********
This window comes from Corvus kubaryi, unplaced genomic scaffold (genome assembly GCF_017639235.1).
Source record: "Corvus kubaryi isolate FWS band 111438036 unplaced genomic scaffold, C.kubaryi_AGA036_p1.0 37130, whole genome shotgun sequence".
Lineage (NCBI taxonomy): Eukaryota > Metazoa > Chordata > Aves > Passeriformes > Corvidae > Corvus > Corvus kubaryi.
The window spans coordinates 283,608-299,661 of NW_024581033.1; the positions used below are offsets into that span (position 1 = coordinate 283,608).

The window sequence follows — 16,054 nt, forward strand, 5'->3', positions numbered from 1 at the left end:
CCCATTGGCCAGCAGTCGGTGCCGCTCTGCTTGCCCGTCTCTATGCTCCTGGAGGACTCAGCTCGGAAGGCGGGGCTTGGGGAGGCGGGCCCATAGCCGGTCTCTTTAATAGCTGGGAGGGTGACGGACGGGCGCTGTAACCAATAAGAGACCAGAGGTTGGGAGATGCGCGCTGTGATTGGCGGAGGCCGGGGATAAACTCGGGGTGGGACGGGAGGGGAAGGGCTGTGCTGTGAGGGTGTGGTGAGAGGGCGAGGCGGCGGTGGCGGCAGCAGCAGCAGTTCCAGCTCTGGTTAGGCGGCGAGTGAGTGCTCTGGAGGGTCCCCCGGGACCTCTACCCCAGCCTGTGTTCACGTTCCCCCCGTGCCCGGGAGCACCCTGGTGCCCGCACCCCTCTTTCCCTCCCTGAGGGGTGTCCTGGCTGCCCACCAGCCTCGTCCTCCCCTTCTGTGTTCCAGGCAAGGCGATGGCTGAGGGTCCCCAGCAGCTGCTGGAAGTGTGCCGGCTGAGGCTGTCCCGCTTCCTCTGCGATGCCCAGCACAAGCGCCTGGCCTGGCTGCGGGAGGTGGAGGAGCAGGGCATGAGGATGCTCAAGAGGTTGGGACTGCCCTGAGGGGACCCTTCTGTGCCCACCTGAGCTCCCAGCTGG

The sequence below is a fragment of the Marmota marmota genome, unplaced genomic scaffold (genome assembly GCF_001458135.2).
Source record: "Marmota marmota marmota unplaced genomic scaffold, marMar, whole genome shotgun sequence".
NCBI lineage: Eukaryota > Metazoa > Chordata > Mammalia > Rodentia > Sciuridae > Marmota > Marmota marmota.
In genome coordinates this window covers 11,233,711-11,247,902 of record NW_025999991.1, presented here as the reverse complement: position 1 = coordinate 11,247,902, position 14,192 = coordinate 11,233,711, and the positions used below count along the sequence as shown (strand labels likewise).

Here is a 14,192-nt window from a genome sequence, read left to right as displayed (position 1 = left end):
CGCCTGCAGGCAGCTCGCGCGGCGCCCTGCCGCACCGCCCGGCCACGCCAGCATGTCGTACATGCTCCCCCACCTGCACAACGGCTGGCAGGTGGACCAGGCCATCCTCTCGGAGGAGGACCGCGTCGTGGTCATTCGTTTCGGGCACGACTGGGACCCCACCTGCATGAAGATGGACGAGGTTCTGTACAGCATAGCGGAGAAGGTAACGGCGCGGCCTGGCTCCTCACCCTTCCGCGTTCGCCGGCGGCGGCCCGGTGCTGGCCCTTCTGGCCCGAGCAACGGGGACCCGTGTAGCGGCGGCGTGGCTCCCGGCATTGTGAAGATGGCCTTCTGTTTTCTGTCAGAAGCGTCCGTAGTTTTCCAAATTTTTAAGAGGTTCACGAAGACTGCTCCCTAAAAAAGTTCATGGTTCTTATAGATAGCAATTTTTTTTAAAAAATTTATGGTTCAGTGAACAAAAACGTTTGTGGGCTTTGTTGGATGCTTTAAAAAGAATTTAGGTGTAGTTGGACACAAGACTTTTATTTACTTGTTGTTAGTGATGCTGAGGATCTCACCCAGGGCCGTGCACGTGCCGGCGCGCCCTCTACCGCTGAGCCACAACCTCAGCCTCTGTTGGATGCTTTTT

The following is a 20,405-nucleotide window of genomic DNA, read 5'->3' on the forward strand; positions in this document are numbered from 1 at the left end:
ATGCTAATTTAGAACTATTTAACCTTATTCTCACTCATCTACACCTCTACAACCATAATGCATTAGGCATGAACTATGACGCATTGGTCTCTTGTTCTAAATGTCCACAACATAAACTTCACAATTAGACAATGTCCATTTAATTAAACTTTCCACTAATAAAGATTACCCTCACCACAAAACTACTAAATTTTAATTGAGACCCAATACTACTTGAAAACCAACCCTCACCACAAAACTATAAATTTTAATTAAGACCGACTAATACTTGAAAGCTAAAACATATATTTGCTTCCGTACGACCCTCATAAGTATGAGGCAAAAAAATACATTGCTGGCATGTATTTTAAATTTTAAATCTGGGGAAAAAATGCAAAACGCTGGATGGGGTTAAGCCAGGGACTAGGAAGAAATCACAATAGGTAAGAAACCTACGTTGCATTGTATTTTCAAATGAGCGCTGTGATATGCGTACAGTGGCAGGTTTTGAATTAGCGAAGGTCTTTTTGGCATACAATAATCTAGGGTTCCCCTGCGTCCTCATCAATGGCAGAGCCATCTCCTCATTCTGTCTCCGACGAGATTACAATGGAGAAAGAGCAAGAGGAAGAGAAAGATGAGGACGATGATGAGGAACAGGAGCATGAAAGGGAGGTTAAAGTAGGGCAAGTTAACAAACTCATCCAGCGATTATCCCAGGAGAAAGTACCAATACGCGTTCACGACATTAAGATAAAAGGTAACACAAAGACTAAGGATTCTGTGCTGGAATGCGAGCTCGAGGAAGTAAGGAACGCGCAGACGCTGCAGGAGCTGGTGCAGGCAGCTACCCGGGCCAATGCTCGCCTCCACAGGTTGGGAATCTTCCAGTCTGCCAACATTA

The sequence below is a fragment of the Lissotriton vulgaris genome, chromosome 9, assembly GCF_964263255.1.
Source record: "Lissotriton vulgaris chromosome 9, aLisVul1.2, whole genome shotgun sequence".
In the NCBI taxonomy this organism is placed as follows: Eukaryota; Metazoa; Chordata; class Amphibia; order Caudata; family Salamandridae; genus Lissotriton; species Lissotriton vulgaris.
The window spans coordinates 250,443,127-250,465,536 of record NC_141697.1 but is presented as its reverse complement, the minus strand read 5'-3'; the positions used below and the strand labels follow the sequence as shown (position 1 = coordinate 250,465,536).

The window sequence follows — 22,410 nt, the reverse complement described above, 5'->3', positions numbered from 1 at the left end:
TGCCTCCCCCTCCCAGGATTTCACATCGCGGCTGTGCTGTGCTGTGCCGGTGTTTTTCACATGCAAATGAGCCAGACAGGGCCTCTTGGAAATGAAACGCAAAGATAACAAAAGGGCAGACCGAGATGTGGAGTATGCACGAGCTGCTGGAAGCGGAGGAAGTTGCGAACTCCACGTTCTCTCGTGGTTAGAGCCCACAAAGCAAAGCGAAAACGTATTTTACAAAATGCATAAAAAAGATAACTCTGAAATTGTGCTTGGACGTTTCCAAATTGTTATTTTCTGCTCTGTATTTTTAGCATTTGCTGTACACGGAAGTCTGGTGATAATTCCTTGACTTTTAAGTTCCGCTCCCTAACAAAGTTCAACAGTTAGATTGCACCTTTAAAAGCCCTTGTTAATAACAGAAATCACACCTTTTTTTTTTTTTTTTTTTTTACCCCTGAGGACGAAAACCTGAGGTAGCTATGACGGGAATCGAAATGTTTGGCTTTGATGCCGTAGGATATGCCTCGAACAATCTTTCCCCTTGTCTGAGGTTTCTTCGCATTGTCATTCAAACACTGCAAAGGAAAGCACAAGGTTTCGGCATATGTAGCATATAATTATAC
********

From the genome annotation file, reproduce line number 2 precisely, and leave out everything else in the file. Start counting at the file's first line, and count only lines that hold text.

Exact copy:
Source record: "Corvus kubaryi isolate FWS band 111438036 unplaced genomic scaffold, C.kubaryi_AGA036_p1.0 37130, whole genome shotgun sequence".